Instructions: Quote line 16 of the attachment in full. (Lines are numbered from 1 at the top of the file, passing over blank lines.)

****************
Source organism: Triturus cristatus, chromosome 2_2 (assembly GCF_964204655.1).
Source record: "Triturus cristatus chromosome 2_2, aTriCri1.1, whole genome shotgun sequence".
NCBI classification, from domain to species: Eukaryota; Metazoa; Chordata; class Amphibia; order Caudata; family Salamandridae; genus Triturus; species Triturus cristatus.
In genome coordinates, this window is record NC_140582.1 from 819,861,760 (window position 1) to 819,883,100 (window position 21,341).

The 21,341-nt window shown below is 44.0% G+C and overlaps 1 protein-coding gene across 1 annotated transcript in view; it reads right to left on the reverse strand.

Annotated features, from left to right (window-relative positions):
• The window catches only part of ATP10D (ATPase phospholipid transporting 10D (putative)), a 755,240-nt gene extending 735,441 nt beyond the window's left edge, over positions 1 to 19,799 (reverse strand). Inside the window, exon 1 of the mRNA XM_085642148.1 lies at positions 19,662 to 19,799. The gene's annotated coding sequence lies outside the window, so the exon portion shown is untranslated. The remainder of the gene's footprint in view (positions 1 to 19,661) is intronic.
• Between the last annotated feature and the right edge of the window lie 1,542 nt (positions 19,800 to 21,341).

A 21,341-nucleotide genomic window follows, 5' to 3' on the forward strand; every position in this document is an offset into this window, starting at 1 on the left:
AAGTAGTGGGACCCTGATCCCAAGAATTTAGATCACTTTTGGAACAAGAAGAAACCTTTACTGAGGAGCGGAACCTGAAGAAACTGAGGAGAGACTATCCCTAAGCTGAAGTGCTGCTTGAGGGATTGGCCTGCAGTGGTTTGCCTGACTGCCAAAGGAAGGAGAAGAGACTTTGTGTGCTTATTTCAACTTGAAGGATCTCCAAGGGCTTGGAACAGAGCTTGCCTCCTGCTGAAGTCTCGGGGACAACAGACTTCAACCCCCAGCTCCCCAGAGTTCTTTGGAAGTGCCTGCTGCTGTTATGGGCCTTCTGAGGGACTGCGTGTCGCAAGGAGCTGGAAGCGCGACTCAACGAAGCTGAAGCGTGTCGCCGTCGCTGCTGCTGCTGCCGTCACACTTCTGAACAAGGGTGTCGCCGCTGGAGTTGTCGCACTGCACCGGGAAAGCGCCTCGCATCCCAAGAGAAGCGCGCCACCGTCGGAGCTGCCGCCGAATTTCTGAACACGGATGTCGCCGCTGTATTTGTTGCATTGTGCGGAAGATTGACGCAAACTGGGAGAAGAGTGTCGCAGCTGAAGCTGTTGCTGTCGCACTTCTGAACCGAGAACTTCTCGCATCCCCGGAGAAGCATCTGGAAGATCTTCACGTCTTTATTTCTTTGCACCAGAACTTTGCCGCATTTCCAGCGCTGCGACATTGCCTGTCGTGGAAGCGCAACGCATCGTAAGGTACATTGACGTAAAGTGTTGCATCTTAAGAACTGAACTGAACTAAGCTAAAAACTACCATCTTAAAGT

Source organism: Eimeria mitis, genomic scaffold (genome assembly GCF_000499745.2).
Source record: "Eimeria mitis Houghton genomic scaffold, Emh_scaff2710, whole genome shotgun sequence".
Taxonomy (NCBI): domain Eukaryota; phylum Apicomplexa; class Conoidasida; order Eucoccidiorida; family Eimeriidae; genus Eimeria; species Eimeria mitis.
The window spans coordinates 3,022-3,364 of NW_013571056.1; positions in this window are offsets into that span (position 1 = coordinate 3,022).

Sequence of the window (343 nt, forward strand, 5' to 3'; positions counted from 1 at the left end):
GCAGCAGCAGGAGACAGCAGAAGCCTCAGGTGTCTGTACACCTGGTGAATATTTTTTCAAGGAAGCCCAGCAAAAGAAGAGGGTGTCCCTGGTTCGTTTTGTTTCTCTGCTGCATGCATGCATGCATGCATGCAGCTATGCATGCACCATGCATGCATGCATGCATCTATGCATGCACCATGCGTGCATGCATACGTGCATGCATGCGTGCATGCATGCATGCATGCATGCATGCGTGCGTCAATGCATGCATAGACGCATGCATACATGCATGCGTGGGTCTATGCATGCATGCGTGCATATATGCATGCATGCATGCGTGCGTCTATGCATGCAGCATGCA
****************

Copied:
GCAGCAGCAGGAGACAGCAGAAGCCTCAGGTGTCTGTACACCTGGTGAATATTTTTTCAAGGAAGCCCAGCAAAAGAAGAGGGTGTCCCTGGTTCGTTTTGTTTCTCTGCTGCATGCATGCATGCATGCATGCAGCTATGCATGCACCATGCATGCATGCATGCATCTATGCATGCACCATGCGTGCATGCATACGTGCATGCATGCGTGCATGCATGCATGCATGCATGCATGCGTGCGTCAATGCATGCATAGACGCATGCATACATGCATGCGTGGGTCTATGCATGCATGCGTGCATATATGCATGCATGCATGCGTGCGTCTATGCATGCAGCATGCA